Flashcards in Lung Deck (35):
What is an pulmonary embolism?
The condition one are in, when a thrombus in another region of the body embolizes to the pulmonary vasculature tree via the RV ang pulm. artery
What are the common sources for PE?
1) Lower extremity
- most common
- above the knee(iliofemoral) / deep veins of pelvis/ calf vein
2) Upper extremity
- rare, seen in Iv drug abusers
What can be said of DVT + PE in the indication for Tx?
They are one continuum of a disease. Dx of either one is indication for Tx.
What are the risk factors for PE?
- Age >60
- Prior history of DVT/PE
- Hereditary hypercoagulable state: 1) Factor v Leiden, protein C & S def. 2) Antithrombin 3 def.
- Prolonged immibolozation/long distance travel
- Cardiac disease
- Nephrotic syndrome
- Major surgery
- Major trauma
- Pregnancy, estrogen use
What is the pathophysiology of PE?
1) Emboli block pulm. vasculature 2) Increased resistance, increased pulm. artery and RV pressure 3) Dead space leads to hypoxemia + hypocarbia 4) tachypnea/dyspnea
What are the clinical symptoms of PE?
- Dyspnea 73%
- Pleuritic chest pain 66%
- Cough 37%
- Hemoptysis 13%
- Syncope in large PE
- Decreased general condition
What are the clinical signs of PE?
- Increased P2(?)
- Shock w/ circulatory collapse
- Other: lowgrade fever, decreased breath sounds, dullness on percussion
What is "Wells criteria"?
A scoring system that takes into account and helps guide the work- up of PE
How do you Dx PE?
1) ABG: PaO2 & PaCO2 are decreased, pH is high (resp.alkalosis)
2) CXR: usually normal- used for exclusion, pleural effusion, atelectasis, Hampton hump, Westermark
3) Venous duplex US of lower extremities
4) CTA: good sens & spec. Test of choice!
5) Pulm. angiography: gold standard - excludes
6) D-dimer: if normal, PE is unlikely
How to Tx PE ?
1) O2 supplement, may require intubation
2) Acute anticoagulation: bolus of LMWH, do not wait for confirmation of DX! Continous infusion for 5-10 days. Goal aPTT of 1,5-2,5
3) Oral anticoagulants: Warfarin or novel anticoagulant (e.g. rivaroxaban)
4) Thrombolytic: streptokinase, tPA, for massive PE
5) IVC filter placement
6) Surgical thrombectomy: hemodynamically compromised, large proximal thrombus (saddle)
What does pulse oximetry?
Measures % of oxygenated Hb. Follows a sigmoid curve in relationship to partial pressure oxygen in the arterial blood.
What is the O2 % established criterion for receiving home oxygen?
=/ < 88%
What are the use for pulse oximetry?
When pulm. disease is suspected. Assessing patients w/ dyspnea(chronic or acute). Useful as screening test.
What is/does ABG?
Measures partial pressures of O2 and CO2 and pH
What are the normal values in ABG?
PaO2= decreases w/ age but 90 is normal in 20y/old
In ABG, for every 10mmHg increase/decrease in PaCO2..
The pH increase/decrease by 0,08. If change is the same way as PaCO2, the patient have metabolic primary disease. If the opposite direction, disease is respiratory.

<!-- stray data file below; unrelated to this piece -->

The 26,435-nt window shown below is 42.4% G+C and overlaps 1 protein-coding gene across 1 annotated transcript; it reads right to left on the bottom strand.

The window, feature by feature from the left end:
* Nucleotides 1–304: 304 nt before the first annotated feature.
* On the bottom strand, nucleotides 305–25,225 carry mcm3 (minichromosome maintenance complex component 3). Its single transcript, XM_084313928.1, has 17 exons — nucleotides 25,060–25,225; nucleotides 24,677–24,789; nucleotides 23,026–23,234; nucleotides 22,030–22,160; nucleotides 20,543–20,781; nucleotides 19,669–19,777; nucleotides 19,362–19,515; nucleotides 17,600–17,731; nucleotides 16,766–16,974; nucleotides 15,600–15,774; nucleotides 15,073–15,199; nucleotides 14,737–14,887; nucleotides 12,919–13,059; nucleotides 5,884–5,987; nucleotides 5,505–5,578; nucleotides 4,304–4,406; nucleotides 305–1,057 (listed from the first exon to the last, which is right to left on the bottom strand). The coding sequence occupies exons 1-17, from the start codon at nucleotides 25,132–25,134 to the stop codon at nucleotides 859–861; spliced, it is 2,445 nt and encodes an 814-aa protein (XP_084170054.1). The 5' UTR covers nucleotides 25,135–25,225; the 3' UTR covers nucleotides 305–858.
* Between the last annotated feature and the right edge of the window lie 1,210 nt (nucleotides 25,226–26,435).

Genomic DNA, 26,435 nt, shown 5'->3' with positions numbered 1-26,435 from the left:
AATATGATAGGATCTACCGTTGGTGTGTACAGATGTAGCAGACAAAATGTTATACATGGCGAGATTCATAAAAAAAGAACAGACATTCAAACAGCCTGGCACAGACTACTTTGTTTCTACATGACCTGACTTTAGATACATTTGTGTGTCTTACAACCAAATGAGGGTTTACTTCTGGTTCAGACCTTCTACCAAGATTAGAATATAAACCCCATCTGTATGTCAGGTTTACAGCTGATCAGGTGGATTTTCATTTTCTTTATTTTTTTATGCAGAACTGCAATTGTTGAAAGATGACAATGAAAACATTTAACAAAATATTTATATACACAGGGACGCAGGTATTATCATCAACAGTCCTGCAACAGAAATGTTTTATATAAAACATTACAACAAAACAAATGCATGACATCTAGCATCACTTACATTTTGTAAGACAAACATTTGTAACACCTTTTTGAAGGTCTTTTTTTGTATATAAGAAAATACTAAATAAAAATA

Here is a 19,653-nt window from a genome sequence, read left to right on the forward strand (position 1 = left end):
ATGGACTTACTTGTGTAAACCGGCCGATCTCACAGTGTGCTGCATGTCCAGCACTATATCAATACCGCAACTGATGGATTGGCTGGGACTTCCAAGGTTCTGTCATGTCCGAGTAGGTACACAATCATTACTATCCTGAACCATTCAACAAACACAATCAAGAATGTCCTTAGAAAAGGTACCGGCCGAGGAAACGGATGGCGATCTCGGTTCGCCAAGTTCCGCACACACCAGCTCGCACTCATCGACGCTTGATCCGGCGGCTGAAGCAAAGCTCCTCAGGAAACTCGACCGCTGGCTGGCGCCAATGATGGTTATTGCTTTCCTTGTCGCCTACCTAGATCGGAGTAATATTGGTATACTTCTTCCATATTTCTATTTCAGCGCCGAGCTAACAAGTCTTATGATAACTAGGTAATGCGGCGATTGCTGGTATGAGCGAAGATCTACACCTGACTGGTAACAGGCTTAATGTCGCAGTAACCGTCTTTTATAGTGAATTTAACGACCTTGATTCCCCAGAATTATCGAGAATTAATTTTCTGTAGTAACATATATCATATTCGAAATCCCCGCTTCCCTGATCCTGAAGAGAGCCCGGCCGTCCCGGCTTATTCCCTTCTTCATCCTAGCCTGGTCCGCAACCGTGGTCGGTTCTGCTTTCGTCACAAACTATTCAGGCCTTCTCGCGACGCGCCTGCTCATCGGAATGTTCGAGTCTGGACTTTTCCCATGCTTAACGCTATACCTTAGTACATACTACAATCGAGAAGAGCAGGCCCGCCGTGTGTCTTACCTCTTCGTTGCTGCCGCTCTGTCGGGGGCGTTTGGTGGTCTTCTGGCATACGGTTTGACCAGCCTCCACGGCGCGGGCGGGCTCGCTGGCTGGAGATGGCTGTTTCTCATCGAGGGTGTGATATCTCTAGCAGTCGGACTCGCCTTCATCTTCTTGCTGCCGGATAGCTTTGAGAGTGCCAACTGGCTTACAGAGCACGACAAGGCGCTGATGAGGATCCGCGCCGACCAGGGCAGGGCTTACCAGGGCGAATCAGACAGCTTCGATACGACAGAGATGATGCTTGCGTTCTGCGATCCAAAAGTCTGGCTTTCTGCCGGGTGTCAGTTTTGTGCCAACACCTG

Patient exhales as rapidly & forcibly as possible (max inspiration). Spirometer plots the change in lung volume against time.
What is the use of spirometry?
- Distinguish obstructive from restrictive disease
- Assessing degree of functional impairment
- Monitoring effectiveness of Tx
- May detect resp. impairment in asymptomatic patient
Patient breathes in a small, specific amount of CO, and the amount transferred from alveolar air to pulmonary capillary blood is measured. CO is a diffusion limited gas so other variables are eliminated.
What is the use of DLco
- Distinguish btw asthma, emphysema and COPD
- Monitoring sarcoidosis
Causes for low DLco
- Interstitial fibrosis
- Pulmonary vascular disase (PE)
- Anemia, due to decreased CO binding to Hb
Causes for high DLco
- Intracardiac left to right shunt
- Pulm. hemorrhage (alveolar RBC bind w/ CO)
Explain V/Q scan
Compares degree of ventilation to perfusion, exact match is V/Q=1, but normal ratio is 0,8 (physiologic shunting)
What are the use of V/Q scan?
Dx of PE
What does methacholine challenge do?
Assess degree of airway hyperactivity. Used for suspected asthma(sensitive in mild form) and COPD.
What is interstitial lung disease?
- Inflammatory process involving the alveolar wall
- Resulting in widespread fibroelastic proliferation and collagen deposits
- Can lead to irreversible fibrosis, distortion of lung architecture and impaired gas exchange
How is ILD classified
Based on pathologic & clinical characteristics
2) Alveolar filling disease
3) ILD associated w/ granulomas
4) Hypersensitivity lung disease
5) Drug induced
Over 100 causes have been identified!
What are the environmental ILDs?
- Coal workers pneumoconiosis
What are the ILDs associated w/ granulomas?
- Histiocytosis X
- Wegener granulomatosis
- Churg-Strauss syndrome
What are the alveolar filling diseases? (ILDs)
- Goodpasture syndrome
- Idiopathic pulm. hemosiderosis
- Alveolar proteinosis
What are the hypersensitivity lung diseases? (ILDs)
- HS pneumonitis
- Eosinophilic pneumonitis
What are the drugs that may induce ILDs?
- Illicit drugs
What are examples of miscellaneous ILDs?
- Idiopathic pulm. fibrosis
- Cryptogenic organizing pneumonia (COP)
- ILDs associated w/ connective tissue disease: RA, scleroderma, SLE, mixed CTD
- Radiation pneumonitis
What are the clinical symptoms and signs of ILD?
- Sypmtoms: dyspnea(exertion at first), nonproductive cough, fatigue, other secondary (CTD)
- Signs: rales at base, digital clubbing, pulm. HT, cyanosis (advanced)